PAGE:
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My truth about living in Copenhagen

Jeremy Henderson shares his truth about living in Copenhagen and how it compares to Holland, his previous assignment.

A lot of people, including some who should know better, confuse Holland and Denmark. At first glance, there are some similarities. Both are small countries in northern Europe, with rather flat topography and a strong bike culture. Both are well known for their cheese. On a more serious level, both have a social democratic style of government, with high taxes, and problems with a strident right wing element. Both have a language with some relation to German, and speakers of one will probably be able to read, more or less, the other - at least at an elementary level.

However, as one gets closer, the similarities get fewer, and the differences become more pronounced. On the subject of "pronounced", let's take language as an example. Dutch is not one of the world's most mellifluous tongues, in fact some cynics have suggested it is not so much a language as a respiratory disease. However, it has a fairly simple grammar, and a pronunciation that, while ugly, is at least generally consistent. Once you know how to make the sounds, you can usually make a noise that is intelligible to the locals. Not so Danish. Again, the strict rules of grammar are not the problem. Students of Ancient Greek, or, indeed, French, will scoff at the simple rules that govern verb endings and such. However, speaking is a different matter. It seems that each consonant can be pronounced in a variety or ways - "soft", "hard" and every consistency in between. The different consonant sounds are not easy to make, and feel wrong to the English speaker. Knowing which pronunciation to use in which situation is just a matter of ... knowing. There are hardly any rules. The same consonant is pronounced differently at different places within the same word. The same is true for vowels - only worse. Here there are many variants of vowel pronunciation, including "flat", "open", "dark", "semi-dark" etc etc etc. Here the problem is not just knowing which to use, and not just forming the sound. It is also that to the foreign ear, there just isn't any difference between a lot of these sounds. However, even if you can't hear the difference, a native can, and getting the wrong sound makes your sentence either unintelligible, or, worse, means something you didn't want to say. In short, then, learning to speak Danish is a nightmare. I have never tried to learn Chinese, but I suppose I might find that harder. At least Danish uses the Roman alphabet. Plus a few extra letters at the end.

However, help is at hand. Danes, in general, speak excellent English. If you need to, you can live happily (?) in Denmark with hardly a single word of Danish, if you find that satisfying. The same can, of course, be said of the Dutch. However, what is different is that Danes are more willing to let you try to speak their language, and to make an effort (not always, it's true) to understand what you may be trying to say, and to respond to you in kind. Your interactions, though basic at first, at least give the feeling that progress is being made, or, anyway, possible. In Holland, however, it happens all too often that your interlocutor professes to have no clue, or interest, in your attempts to communicate in Dutch, and switches immediately, and wearily, into English. In the face of this intransigence, the temptation can be overwhelming to just say "OK, you don't want to help me learn, to integrate, so I won't bother".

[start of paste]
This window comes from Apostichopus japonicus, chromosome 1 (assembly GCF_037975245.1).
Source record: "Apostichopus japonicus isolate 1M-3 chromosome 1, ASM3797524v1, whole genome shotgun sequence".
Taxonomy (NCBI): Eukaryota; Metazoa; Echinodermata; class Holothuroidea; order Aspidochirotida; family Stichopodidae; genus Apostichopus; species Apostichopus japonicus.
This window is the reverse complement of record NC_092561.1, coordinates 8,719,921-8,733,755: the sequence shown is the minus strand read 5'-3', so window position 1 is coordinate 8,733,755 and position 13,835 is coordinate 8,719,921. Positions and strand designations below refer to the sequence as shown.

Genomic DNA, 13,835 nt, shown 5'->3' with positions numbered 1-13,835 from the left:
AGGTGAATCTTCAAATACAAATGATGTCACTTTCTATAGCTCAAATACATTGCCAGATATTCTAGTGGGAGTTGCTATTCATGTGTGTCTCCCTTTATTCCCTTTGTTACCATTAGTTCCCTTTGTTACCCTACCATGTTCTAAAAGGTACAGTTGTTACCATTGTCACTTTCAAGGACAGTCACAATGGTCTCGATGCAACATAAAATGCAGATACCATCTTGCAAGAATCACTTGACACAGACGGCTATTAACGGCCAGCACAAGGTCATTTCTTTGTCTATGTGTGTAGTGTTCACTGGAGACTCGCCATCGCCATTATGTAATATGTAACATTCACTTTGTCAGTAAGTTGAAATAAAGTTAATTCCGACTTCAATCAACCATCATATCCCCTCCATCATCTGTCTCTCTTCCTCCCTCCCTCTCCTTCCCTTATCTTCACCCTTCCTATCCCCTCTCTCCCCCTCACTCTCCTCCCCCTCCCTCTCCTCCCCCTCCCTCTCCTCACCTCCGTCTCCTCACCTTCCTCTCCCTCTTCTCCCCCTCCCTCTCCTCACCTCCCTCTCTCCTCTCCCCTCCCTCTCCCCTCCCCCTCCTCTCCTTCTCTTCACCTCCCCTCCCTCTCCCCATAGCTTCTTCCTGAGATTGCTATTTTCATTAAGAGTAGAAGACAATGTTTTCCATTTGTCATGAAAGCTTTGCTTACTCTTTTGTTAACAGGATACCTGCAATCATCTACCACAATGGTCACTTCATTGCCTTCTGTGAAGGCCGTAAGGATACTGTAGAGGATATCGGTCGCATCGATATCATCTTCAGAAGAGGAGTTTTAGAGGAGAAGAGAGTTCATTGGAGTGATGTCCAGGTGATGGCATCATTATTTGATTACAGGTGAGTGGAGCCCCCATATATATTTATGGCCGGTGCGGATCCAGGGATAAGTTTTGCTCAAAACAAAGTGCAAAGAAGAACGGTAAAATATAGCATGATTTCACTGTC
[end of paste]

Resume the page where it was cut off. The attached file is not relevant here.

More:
Something Beginning With "D"

Which brings me to the main difference between Denmark and Holland, at least the one that makes the biggest difference to me in my daily life - consideration. Hold a door for someone in Holland, and you will wait all day as half the country walks past you, not holding the door for the next person, not recognising your courtesy with a smile, not even acknowledging that you exist. In Denmark, as I guess most places, people notice that someone else is sharing the planet. Likewise getting on and off the (excellent) public transport - in Holland the doors open and you are confronted with a wall of people waiting to enter, and none of them seem to realise that they cannot get on until they let you off. In Denmark, people stand to one side. 

Reading through what I have written, it sounds a bit like a rant by a frustrated ex-pat venting at the little problems of daily life in a different country. It's not intended to be that. I wanted more to express a cry of relief that most of the negative stories I had heard about Danish life turned out to be false. I am glad to report that my fears about the Danish proved to be unfounded. The Danish and the Dutch are different - even if both begin with "D".